Remembering what a forebidding interior studio the old Paris Gare d'Orsay provided, it seems fitting that Prague's Franz Kafka International Airport (named for little Czechoslovakia's favorite literary son) should be the site chosen by Munich's Grosse Films to remake Orson Welles' THE TRIAL. On the Net for several days but getting a lot of play momentarily, here is a brief TV documentary on some of the reasons why the airport, which opened after the fall of the Berlin Wall, has been chosen: http://www.theonion.com/content/video/p ... ernational
John Malkovich, who will take the lead role of "Josef K.," and also direct, said after viewing the above documentary, "It doesn't make you feel like you are Fedrico Fellini, John Keats or Orson Welles, does it? Oh, well, after THE GREAT BUCK HENRY, I need to do something . . . important. Something that will express the new angst! I see Josef K as an Othello for our time, harried by nameless Iago's. Obama as The Modern Everyman."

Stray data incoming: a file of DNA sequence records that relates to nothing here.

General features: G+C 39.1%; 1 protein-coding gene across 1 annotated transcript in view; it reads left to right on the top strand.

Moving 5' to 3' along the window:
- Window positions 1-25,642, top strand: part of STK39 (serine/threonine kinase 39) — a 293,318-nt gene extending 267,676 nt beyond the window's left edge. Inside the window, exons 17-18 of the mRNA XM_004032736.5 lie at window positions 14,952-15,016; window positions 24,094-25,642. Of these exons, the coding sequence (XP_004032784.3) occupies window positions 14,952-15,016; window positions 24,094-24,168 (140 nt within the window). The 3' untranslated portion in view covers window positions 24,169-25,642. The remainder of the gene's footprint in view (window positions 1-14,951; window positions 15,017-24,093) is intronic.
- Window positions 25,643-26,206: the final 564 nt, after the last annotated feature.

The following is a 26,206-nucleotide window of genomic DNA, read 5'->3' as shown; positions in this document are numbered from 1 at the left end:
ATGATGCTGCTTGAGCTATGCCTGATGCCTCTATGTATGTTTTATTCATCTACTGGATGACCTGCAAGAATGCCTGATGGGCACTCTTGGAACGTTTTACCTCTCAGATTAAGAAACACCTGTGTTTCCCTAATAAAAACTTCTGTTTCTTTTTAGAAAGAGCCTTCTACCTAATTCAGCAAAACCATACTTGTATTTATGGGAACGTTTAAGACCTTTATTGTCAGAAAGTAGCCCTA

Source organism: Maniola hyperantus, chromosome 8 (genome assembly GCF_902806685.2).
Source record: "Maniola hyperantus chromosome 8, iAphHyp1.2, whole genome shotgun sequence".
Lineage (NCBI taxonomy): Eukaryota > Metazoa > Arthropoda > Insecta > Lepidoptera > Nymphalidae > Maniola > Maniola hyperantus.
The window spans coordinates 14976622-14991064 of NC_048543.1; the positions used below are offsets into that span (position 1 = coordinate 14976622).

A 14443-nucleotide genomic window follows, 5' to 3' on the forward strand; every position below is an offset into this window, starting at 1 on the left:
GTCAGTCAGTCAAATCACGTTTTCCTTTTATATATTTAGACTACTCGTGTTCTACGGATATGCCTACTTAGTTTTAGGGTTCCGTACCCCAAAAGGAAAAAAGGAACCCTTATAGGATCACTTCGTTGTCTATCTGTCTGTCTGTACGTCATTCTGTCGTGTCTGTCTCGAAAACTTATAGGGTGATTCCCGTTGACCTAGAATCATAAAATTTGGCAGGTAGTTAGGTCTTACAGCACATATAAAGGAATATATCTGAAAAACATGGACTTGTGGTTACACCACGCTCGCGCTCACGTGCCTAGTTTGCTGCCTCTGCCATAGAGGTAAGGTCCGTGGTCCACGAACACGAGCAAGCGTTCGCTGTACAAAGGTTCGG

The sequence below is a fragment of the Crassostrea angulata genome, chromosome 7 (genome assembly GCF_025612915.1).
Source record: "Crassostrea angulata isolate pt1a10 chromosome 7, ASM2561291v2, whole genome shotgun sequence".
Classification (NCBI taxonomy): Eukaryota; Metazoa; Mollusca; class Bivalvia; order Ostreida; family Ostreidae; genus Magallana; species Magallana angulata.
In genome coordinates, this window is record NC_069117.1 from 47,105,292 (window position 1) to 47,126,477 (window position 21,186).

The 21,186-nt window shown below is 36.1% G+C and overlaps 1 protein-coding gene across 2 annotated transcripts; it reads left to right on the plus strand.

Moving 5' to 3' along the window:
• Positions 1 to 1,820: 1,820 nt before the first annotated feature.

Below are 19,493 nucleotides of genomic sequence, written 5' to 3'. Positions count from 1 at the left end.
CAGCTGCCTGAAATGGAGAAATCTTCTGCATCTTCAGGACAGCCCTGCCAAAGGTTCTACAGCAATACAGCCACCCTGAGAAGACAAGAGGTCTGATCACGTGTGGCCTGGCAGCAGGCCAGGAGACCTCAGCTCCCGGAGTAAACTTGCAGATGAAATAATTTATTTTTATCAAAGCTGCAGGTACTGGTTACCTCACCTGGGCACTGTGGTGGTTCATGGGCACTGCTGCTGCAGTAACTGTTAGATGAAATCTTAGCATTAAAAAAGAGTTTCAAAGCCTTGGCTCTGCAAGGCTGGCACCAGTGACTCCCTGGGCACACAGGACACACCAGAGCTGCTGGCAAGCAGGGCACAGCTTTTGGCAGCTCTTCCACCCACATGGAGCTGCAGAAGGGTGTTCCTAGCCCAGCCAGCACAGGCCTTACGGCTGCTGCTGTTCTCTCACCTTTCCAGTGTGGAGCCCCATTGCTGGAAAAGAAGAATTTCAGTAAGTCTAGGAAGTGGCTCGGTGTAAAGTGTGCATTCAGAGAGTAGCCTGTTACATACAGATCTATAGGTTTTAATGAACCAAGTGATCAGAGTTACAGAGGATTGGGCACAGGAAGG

[You may have to play with your mouse to completely load and get into Full Screen; the site is crashing from receiving so many hits. Also, look closely for Malkovich doing a Wellsian heavy makeup test as a counter attendant. Others may differ, of course, but he reminds me of Gregory Arkadin in that great, imperious airport appearance which I remember so well from the lost 1955 version of M. ARKADIN. Malkovich plans to shoot his film in Sorbian, the ancient Central Bohemian language of the Přemyslid dynasty. I would have it no other way. What a travesty, to have John Malkovich's masterpiece translated into English!]
I can't help thinking Orson would have approved, don't you?